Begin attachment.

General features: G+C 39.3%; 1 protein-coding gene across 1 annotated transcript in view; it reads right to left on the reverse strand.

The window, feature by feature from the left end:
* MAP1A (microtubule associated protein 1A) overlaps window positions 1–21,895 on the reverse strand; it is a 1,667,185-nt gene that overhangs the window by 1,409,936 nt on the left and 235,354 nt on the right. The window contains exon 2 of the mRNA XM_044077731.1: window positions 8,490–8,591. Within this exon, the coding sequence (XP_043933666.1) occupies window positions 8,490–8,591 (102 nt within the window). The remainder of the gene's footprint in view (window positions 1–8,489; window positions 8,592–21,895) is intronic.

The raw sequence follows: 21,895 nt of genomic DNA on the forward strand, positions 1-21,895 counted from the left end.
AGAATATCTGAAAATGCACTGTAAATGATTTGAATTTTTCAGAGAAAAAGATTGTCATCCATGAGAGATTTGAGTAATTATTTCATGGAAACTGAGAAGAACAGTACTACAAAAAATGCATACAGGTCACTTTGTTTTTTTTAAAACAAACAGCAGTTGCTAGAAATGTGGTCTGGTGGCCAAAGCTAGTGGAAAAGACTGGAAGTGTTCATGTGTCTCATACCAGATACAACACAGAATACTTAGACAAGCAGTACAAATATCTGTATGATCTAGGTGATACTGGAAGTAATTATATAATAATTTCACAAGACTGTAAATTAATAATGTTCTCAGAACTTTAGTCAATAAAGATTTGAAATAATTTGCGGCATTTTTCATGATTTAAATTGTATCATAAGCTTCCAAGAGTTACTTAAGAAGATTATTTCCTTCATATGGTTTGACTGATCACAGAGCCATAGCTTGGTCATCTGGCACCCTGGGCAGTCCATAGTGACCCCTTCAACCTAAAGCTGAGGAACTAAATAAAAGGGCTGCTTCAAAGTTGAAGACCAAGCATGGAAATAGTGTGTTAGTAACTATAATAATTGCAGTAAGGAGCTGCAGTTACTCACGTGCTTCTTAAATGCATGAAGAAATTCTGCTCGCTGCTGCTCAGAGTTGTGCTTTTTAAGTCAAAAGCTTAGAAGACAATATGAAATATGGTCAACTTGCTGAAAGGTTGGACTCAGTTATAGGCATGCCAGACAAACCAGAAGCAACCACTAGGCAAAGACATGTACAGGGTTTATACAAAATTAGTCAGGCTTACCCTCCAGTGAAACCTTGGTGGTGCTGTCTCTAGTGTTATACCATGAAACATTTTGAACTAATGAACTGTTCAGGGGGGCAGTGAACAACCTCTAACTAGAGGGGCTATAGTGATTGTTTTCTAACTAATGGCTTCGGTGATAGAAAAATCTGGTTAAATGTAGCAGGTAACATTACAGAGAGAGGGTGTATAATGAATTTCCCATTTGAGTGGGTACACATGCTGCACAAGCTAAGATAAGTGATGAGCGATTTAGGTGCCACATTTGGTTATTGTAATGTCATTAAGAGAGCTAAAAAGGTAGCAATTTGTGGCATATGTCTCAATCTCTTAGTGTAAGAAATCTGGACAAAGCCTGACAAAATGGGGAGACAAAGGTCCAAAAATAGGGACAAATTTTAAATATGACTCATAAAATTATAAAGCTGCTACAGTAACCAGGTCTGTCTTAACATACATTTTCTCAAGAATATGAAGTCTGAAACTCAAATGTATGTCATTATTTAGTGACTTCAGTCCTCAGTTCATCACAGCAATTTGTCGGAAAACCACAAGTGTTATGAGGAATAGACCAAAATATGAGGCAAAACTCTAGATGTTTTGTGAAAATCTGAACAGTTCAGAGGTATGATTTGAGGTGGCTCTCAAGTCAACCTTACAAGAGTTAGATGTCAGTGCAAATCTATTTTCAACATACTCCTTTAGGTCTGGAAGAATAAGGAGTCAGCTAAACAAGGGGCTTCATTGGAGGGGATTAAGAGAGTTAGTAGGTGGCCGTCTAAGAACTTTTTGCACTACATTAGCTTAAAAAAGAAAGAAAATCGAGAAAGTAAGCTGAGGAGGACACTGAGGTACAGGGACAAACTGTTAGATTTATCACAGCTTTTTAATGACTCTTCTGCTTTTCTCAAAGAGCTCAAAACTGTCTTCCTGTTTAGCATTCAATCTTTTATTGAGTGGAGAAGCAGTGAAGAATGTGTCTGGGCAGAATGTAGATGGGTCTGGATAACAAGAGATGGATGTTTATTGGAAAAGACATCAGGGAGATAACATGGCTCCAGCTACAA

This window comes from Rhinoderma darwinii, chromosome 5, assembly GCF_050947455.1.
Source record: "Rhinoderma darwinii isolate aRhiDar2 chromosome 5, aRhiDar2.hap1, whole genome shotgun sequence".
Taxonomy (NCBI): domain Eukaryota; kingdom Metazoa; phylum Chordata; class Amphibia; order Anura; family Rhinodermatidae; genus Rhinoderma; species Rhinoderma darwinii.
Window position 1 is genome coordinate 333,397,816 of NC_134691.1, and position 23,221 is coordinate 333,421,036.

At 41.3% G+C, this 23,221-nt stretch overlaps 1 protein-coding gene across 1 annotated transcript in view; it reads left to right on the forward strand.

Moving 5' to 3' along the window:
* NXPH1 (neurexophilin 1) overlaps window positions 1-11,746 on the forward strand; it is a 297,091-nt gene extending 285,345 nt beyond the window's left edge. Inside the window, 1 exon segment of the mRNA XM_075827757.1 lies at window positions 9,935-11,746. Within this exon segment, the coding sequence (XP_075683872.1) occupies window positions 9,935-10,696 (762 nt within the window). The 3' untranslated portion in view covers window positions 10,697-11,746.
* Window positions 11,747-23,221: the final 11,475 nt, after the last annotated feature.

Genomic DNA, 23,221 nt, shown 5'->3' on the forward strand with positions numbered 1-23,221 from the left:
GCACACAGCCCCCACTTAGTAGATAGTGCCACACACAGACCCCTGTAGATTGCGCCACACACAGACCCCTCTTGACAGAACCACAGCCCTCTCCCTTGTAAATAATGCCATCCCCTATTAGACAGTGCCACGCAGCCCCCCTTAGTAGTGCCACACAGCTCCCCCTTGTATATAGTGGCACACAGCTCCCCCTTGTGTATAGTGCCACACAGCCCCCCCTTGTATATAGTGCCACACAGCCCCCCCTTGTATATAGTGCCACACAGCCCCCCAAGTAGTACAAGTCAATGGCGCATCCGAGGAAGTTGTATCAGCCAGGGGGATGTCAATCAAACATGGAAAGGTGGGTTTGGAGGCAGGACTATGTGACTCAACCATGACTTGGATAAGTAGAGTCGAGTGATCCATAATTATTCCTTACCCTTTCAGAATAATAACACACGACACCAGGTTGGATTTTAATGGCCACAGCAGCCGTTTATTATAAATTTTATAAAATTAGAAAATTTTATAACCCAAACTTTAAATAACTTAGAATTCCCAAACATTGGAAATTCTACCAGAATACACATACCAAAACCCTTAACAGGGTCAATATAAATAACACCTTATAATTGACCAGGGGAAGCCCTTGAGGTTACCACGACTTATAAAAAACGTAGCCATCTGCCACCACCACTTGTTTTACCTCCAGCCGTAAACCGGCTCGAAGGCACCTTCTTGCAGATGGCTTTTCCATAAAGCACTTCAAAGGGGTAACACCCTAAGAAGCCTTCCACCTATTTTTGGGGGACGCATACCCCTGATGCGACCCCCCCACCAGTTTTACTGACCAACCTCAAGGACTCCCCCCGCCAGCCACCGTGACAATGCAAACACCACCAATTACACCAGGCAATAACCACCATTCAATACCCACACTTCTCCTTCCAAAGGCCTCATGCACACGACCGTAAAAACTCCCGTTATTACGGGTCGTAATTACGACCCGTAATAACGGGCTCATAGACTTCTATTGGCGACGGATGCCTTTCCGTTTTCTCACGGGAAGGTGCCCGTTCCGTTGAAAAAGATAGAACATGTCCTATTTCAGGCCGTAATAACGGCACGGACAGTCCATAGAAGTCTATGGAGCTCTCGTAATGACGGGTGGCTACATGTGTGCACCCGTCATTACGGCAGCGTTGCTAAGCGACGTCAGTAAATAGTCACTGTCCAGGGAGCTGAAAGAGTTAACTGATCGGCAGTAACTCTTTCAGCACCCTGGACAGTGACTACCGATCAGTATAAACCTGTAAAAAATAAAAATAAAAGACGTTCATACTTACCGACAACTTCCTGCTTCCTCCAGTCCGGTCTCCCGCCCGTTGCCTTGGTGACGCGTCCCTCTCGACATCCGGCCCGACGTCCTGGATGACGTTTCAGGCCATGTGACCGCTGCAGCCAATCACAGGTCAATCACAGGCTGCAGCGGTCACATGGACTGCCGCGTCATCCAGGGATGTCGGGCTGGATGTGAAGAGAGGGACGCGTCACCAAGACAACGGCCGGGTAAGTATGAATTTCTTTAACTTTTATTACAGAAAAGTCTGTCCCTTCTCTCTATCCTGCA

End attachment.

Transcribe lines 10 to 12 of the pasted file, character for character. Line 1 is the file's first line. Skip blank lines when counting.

At 41.3% G+C, this 23,221-nt stretch overlaps 1 protein-coding gene across 1 annotated transcript in view; it reads left to right on the forward strand.

Moving 5' to 3' along the window:
* NXPH1 (neurexophilin 1) overlaps window positions 1-11,746 on the forward strand; it is a 297,091-nt gene extending 285,345 nt beyond the window's left edge. Inside the window, 1 exon segment of the mRNA XM_075827757.1 lies at window positions 9,935-11,746. Within this exon segment, the coding sequence (XP_075683872.1) occupies window positions 9,935-10,696 (762 nt within the window). The 3' untranslated portion in view covers window positions 10,697-11,746.